In a new analysis, researchers suggest around a third of Alzheimer’s disease cases worldwide are attributable to modifiable risk factors – by which they mean there is a chance of preventing them through improving access to education and making lifestyle changes, such as giving up smoking, doing more exercise, as well as tackling depression, diabetes, mid-life high blood pressure and obesity.

The team, from Cambridge University in the UK, points out the new estimate is lower than that made in a previous analysis that suggested over half of Alzheimer’s cases were preventable. The researchers say the earlier study – which involved some of the same authors – overestimated the number of preventable Alzheimer’s cases because it treated the risk factors independently, whereas the new analysis takes interactions into account.

For instance, the team explains that three of the risk factors that the previous study treated as independent of each other – diabetes, high blood pressure and obesity – are all linked to physical inactivity, and all four are also linked to educational level.

According to the World Health Organization (WHO), globally there are around 35 million people with dementia – a syndrome that affects memory, thinking, behavior and autonomy. This number is expected to almost double by 2030 to nearly 66 million, and triple by 2050 to 115 million.

About 70% of dementia cases are Alzheimer’s disease, where brain cells die after faulty proteins accumulate inside and around them.

While we do not know exactly what triggers the process of Alzheimer’s, we know a complex interplay of genes and lifestyle is involved, says the team, which was led by Carol Brayne, a professor in the Cambridge Institute of Public Health at Cambridge University.

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The researchers estimate that reducing the risk posed by seven lifestyle factors by only 10% would be enough to reduce the rate of Alzheimer’s in 2050 by 8.5% – meaning that 9 million fewer people would develop the disease.

For the study, the team reviewed existing studies that had already pooled and analyzed the effect of seven key lifestyle risk factors for which there is consistent evidence of a link with Alzheimer’s disease.

  • Diabetes
  • High blood pressure (hypertension) in midlife
  • Obesity in midlife
  • Lack of physical activity
  • Smoking
  • Depression
  • Poor educational attainment.

The researchers estimate that reducing the risk posed by each of these factors by only 10% would be enough to reduce the rate of Alzheimer’s in 2050 by 8.5% – meaning that 9 million fewer people would develop the disease.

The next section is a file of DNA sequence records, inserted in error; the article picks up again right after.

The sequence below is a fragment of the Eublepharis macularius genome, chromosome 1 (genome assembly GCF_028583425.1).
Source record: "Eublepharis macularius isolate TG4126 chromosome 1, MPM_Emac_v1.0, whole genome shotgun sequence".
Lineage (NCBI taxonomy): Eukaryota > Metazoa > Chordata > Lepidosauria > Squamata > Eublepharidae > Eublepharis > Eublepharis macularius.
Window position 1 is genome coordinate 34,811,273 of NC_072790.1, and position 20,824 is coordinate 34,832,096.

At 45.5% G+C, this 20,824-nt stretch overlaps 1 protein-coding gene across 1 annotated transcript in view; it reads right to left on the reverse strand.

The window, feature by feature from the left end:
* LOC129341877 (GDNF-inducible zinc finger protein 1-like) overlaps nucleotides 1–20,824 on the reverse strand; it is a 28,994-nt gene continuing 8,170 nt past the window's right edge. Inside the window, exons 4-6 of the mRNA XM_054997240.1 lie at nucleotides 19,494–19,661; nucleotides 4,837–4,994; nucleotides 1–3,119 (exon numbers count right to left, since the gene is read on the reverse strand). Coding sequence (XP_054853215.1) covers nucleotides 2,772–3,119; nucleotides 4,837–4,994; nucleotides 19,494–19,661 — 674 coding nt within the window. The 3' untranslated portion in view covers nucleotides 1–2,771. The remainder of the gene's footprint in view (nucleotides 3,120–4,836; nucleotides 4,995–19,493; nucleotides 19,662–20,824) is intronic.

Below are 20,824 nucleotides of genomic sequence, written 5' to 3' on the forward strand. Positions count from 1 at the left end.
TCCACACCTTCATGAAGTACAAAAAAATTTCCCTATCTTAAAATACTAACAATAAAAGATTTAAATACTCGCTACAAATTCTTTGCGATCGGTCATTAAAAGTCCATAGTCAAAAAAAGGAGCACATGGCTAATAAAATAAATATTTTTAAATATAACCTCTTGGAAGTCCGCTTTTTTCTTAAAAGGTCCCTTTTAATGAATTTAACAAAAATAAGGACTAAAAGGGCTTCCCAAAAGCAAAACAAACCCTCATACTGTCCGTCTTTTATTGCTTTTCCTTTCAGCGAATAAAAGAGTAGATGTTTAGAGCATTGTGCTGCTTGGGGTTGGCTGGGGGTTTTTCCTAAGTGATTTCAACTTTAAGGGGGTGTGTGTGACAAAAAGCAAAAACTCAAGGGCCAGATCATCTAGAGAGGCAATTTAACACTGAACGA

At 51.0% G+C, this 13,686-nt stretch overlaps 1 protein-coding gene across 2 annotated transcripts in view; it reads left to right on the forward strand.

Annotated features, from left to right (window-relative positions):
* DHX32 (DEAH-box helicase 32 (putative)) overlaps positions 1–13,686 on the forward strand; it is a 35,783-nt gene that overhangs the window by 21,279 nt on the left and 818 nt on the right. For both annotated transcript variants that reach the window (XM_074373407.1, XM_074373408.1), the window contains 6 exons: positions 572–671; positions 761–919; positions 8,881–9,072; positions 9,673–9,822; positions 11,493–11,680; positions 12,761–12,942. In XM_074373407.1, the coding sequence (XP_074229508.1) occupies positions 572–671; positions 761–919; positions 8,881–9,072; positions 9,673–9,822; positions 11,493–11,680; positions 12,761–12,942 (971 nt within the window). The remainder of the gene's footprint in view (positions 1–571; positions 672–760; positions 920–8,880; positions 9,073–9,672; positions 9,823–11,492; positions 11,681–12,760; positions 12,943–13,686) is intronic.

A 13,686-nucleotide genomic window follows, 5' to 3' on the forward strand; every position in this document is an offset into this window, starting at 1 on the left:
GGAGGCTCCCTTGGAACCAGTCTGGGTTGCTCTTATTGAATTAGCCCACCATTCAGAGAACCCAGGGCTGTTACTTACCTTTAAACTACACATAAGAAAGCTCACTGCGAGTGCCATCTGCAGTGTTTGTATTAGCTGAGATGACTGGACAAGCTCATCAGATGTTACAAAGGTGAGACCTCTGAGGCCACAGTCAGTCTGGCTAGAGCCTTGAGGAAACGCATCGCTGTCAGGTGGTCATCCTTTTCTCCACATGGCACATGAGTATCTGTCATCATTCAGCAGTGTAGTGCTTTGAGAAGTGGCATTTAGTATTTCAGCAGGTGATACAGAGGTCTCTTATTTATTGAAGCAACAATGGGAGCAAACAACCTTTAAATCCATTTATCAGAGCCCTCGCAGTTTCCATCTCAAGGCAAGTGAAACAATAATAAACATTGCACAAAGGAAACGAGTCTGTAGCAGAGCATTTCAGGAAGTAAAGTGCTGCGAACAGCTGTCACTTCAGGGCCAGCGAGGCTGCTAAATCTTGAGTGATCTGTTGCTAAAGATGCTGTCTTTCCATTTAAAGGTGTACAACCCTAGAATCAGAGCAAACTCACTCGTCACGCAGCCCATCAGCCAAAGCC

For example, they found that overall, the risk factor with the highest impact on Alzheimer’s worldwide was poor education, while in the US, Europe and the UK it was physical inactivity.

They also found that when they treated the seven risk factors as independent from each other, their combined worldwide effect brought the estimated percentage of preventable Alzheimer’s cases to 49.9%, which equates to 16.8 million attributable cases. This is more or less what the 2011 study found.

However, after adjusting for the fact the risk factors are not independent – they overlap somewhat – the team found the estimated percentage of Alzheimer’s cases that are preventable reduces to 28.2%, which equates to 9.6 million attributable cases.

For the US, Europe and the UK, the combined percentage was found to be a little higher, at about 30%, note the authors.

Prof. Brayne says while there is no single way to prevent dementia, we can reduce our risk of developing it in old age – we know what many of the factors are and that they are often linked:

“Simply tackling physical inactivity, for example, will reduce levels of obesity, hypertension and diabetes, and prevent some people from developing dementia as well as allowing a healthier old age in general – it’s a win-win situation.”

Co-author Deborah Barnes, associate professor in the department of psychiatry at the School of Medicine in the University of California, San Francisco, led the 2011 study. She explains it is important to get these projections right, and also to accurately assess the impact that lifestyle changes can make:

Alzheimer’s disease is placing an ever increasing burden on health services worldwide as well as on both patients and their carers. Our hope is that these estimates will help public health professionals and health policy makers design effective strategies to prevent and manage this disease.”

Funds from the National Institute for Health Research Collaboration for Leadership in Applied Health Research and Care (NIHR CLAHRC) for Cambridgeshire and Peterborough helped finance the study.